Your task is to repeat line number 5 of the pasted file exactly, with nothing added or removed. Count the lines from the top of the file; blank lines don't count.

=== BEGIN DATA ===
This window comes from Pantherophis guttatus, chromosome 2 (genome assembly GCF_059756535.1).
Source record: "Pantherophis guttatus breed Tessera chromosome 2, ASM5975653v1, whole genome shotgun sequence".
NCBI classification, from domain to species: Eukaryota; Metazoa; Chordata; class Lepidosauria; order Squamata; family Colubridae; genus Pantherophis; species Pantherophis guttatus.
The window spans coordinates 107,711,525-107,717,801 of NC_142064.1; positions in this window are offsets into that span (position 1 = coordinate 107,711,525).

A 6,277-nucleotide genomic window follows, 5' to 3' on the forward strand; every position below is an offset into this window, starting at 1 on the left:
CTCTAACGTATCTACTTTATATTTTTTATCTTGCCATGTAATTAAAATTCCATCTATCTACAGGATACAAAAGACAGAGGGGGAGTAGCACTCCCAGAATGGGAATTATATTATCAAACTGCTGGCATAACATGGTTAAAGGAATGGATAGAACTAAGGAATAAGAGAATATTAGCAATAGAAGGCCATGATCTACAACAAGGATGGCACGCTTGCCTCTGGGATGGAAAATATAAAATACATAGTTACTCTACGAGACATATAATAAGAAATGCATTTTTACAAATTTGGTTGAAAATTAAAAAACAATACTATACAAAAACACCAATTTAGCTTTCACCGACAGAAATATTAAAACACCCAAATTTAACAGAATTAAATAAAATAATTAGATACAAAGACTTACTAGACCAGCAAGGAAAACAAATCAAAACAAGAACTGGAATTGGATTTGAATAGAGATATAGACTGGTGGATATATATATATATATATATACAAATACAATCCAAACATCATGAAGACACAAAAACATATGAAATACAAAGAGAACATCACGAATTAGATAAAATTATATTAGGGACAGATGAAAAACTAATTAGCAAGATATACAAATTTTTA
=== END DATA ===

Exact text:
A 6,277-nucleotide genomic window follows, 5' to 3' on the forward strand; every position below is an offset into this window, starting at 1 on the left: